However, as you also point out - how nice that that print is available again! It's lovely and her colorways are lovely. It's a unique print in the current market. Available as a vintage item to a few buyers via garage sale and eBay doesn't count as "available" and it's not even really the "same market" - used linens and new home sewing fabric.

    I think that the availability of the designer/traceability of the design is also important.

    It's interesting to hear you talk about it as a designer - at the end of the day, it's design, not fine art. Design is an art unto itself, but putting together a collection of prints that fits certain parameters (color, scale, variety, etc.) to work together and with other things in the market and and and... It seems less horrible to me to know that Amy Butler looked at a print and reworked it than to go into an art gallery and see, for example, large canvases with big blocks of color with soft edges and have the artist claim not to know the work of Rothko.

    I think there's also a story here about broader markets and increased communication. I think it's easier than ever for people to access "vintage" stuff and easier than ever to connect the dots, what with everyone on the 'net.

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  6. patty bolgiano12:07 PM

    I hate to say this as it will give away my age, lol, Amy Butler prints are the same prints that were out in the 70's and late 60's and maybe even early 80's...time flies! She has simply recolored them or taken elements from the 60-70 it is a bit retro but none the less the motifs are very much what I saw growing up. There are plenty of free patterns out there. Take a look at Dover Publishing and you can find tons of art book, design ideas, etc from their royalty free stock. I even have disks of beautiful flowers that will one day become something.

    Patty in Balmy Baltimore

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  7. Thanks for the perspective! Very interesting. I couldn't help but think though that just because it's done all the time doesn't make it right, or legal.

    But! I am torn between wanting all the vintage prints I love to available again and respecting copyright.
    Then on the other hand I detest the Copyright Term Extension Act of 1998 and don't have much motivation to respect it.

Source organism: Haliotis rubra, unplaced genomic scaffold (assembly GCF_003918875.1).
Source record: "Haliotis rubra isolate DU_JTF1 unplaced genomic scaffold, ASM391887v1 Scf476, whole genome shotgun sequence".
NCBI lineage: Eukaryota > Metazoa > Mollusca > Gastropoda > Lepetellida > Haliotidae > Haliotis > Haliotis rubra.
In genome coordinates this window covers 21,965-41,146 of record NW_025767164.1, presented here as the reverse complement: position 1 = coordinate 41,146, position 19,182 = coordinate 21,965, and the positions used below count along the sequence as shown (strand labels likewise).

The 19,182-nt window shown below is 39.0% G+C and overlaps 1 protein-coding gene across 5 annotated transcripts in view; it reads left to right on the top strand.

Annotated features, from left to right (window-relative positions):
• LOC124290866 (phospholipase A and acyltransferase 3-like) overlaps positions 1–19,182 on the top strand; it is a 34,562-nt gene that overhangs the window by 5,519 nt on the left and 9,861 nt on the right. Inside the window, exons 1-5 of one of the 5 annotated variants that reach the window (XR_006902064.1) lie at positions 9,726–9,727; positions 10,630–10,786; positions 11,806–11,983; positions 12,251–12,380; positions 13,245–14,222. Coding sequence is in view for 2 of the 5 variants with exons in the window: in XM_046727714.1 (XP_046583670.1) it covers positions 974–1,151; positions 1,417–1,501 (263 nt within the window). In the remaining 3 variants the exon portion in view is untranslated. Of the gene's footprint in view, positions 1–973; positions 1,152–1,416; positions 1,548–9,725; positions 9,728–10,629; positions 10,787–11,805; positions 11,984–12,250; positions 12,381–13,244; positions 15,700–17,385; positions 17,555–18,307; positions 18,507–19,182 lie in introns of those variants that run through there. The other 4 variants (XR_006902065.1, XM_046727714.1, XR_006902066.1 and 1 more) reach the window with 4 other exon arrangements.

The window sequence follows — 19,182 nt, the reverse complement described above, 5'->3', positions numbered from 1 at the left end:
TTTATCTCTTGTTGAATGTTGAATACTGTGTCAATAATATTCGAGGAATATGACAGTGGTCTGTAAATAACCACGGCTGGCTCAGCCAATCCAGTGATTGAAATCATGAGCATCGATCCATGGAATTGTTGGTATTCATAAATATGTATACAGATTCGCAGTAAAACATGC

Designers should at least be up front about which prints are reproductions and which are original. Slapping your own name without acknowledging the print's origins is more than a little squirrely to me. And then having the nerve to slap restrictions on the secondary market (when the fabric is bought retail or wholesale, I don't care) is downright wrong.

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  8. I do think this debate has shown up a scary ignorance of copyright legislation in the textile design world, whether on the influence of vintage designs or in how a fabric useage licence can be enforced. I worry that people do this everyday without actually knowing if it's legal or not.

    There is so definitely a niche for affordable advice there if any IPR lawyers are reading...

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  9. To tell you the truth, I just fine the whole thing fascinating. I agree with P; since there are so many lawyers in training that have craft blogs. Here is your chance to work in an area of interest to you, legal craft/fabric stuff.

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  10. We did the same thing with swimwear design. Sometimes we shopped a little shop in Burbank that sold vintage fabric for reworking into a line. Other times I was restricted by budget reasons and couldn't make new screens so I had to recolor existing print designs from the textile converters. I agree that that's a skill all of its own ... making an older print look new again simply with newer color combos and new silhouettes. And strike-offs never seemed to be right the first time around. Especially since swimwear color palettes are so different from the rest of the apparel world.

    Besides, I always thought that Amy Butler's whole claim to fabric fame was recoloring vintage prints, putting a modern spin to them. Did she ever say that these were original designs? Or did I miss something along the way?

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  11. I can't believe this, but I just picked up a large piece of this EXACT same fabric at a vintage shop, only the background is bright yellow, the flowers are white, and the leaves are hot pink. I KNEW I recognized it!